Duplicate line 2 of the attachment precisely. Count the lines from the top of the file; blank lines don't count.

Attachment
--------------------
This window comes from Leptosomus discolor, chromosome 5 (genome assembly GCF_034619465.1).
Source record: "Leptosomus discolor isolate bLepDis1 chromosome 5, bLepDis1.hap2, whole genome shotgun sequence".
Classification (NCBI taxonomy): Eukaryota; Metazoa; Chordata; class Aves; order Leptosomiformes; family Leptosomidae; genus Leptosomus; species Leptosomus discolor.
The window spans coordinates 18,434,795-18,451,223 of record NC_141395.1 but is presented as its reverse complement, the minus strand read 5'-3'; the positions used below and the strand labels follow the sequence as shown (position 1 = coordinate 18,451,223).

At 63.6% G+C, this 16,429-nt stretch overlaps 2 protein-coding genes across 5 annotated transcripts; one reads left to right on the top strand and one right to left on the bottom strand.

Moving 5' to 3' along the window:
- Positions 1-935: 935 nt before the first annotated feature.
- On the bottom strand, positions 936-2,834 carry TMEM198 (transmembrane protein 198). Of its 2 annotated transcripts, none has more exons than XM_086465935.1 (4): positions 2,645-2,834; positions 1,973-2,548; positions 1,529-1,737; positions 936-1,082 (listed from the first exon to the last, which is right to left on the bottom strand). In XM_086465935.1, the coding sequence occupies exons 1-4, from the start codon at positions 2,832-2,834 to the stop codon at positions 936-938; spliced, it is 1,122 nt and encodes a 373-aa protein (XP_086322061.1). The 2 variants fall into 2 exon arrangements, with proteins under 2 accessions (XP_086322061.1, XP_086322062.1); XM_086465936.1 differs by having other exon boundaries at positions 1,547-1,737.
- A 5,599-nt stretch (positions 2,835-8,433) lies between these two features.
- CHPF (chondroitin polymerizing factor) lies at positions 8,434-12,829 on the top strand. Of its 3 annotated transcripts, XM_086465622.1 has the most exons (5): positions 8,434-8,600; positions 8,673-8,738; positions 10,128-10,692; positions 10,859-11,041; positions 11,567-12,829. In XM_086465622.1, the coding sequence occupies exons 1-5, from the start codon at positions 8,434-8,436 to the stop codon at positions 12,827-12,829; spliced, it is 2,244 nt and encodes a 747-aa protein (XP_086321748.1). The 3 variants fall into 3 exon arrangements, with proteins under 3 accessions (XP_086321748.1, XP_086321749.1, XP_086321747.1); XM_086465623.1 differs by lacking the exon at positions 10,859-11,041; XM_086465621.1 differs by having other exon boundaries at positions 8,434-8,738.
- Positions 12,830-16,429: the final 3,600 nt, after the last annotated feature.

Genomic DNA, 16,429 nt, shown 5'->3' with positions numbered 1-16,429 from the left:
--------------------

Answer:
Source record: "Leptosomus discolor isolate bLepDis1 chromosome 5, bLepDis1.hap2, whole genome shotgun sequence".